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OpenGL [D3D12] Multidraw, Resource binding

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In opengl there is something called multidraw, I was wondering if D3D12 has an equivalent?  I didn't see one in the graphicscommandlist interface docs, am I missing something or is there no equivalent?

 

Also I'm starting to look into the source of the dynamic indexing example and looking at this (https://msdn.microsoft.com/en-us/library/windows/desktop/mt186614(v=vs.85).aspx) page.  I was wondering how to handle resource binding tier 1 hardware?  I am right in connecting Resource Binding Tiers and dynamic indexing right? or am I completely off base.

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re: multidraw, I think you mean "indirect drawing" which is indeed supported: https://msdn.microsoft.com/en-us/library/windows/desktop/Dn903925(v=VS.85).aspx

While there is an indirect version of multidraw, that is not what I was inquiring about.  I was asking about the following: https://www.opengl.org/wiki/Vertex_Rendering#Multi-Draw having an equivalent in D3D12.

 

In regards to the resource binding tiers question, I just wanted to know if I need to bound check manually?  And if I do go out of bounds what happens is the access clamped or will an error happen?

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No, there's nothing like glMultiDraw in D3D. You'd have to implement it yourself with a loop.

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HOWEVER, as you aren't wandering off into user mode driver town every time you do a draw call, because you are recording them into a client side buffer, this isn't a bad thing.

MultiDraw, and its ilk, are pretty much there as an optimisation and would allow the driver to hit some faster paths because it knows, between draw calls, that you aren't changing state.

Useful in a client-server setup.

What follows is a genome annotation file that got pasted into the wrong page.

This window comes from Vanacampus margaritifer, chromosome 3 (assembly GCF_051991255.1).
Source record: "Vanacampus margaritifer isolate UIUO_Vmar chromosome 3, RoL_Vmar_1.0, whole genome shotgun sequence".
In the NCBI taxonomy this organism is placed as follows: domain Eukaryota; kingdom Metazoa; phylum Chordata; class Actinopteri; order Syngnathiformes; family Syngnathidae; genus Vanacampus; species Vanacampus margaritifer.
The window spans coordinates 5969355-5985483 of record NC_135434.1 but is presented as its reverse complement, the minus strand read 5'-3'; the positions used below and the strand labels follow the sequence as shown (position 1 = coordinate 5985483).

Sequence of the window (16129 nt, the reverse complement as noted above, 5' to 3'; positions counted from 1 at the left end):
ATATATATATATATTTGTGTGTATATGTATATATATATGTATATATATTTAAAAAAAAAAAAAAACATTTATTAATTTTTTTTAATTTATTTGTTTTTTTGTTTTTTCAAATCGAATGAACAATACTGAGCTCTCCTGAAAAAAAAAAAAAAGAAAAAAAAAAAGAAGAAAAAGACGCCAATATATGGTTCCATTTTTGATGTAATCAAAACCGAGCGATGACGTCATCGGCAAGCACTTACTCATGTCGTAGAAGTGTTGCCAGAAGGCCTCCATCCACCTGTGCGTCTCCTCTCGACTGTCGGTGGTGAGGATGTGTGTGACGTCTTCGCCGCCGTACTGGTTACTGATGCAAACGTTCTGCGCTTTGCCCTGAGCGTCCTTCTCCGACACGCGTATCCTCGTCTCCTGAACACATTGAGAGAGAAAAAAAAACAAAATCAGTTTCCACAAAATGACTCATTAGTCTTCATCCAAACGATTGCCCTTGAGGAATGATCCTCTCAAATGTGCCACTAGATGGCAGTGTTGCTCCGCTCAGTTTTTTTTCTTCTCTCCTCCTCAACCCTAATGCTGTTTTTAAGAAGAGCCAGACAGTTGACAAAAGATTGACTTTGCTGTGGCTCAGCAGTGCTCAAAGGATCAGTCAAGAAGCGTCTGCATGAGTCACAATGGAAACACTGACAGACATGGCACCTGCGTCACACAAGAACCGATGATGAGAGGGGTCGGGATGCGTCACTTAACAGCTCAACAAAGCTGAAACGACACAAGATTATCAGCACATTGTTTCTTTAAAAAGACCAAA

Useful in a high overhead setup.
Less useful in a thin API.

In fact with the executeindirect functionality of D3D12 (which gives you the ability to change some root signature constants, and indeed vertex and index buffer locations based on a buffer input) you can do practically more things with better functionality. (One thread writes a command list with N indirect calls, one thread (or the GPU!) writes a buffer with draw call information, bit of fence sync magics, and bam! loads of draws!).

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In fact with the executeindirect functionality of D3D12 (which gives you the ability to change some root signature constants, and indeed vertex and index buffer locations based on a buffer input) you can do practically more things with better functionality. (One thread writes a command list with N indirect calls, one thread (or the GPU!) writes a buffer with draw call information, bit of fence sync magics, and bam! loads of draws!).

Yeah I agree, but I'm not ready for indirect drawing yet.  I'm still acquainting myself to the basics of D3D12.

 

Any takers on resource binding tiers and out of bounds indexing?

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re: multidraw, I think you mean "indirect drawing" which is indeed supported: https://msdn.microsoft.com/en-us/library/windows/desktop/Dn903925(v=VS.85).aspx

While there is an indirect version of multidraw, that is not what I was inquiring about.  I was asking about the following: https://www.opengl.org/wiki/Vertex_Rendering#Multi-Draw having an equivalent in D3D12.

 

In regards to the resource binding tiers question, I just wanted to know if I need to bound check manually?  And if I do go out of bounds what happens is the access clamped or will an error happen?

 

 

 

No, there's nothing like glMultiDraw in D3D. You'd have to implement it yourself with a loop.

 

Take another look at the link that SeanMiddleditch posted. ExecuteIndirect *is* MultiDraw. It's wrong to suggest D3D12 has no MultiDraw equivalent, it's in fact even more powerful than GL's MultiDraw. I believe it's also possible for a single ExecuteIndirect to execute Draws and Dispatches within a single ExecuteIndirect.

 

Edit: That was a misreading of the documentation, it is not.

Edited by ajmiles

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ExecuteIndirect is MultiDrawIndirect (glMultiDrawArraysIndirect, glMultiDrawElementsIndirect). MultiDraw (glMultiDrawArrays, glMultiDrawElements) is the simple version that D3D12 doesn't need because of the low draw overhead.

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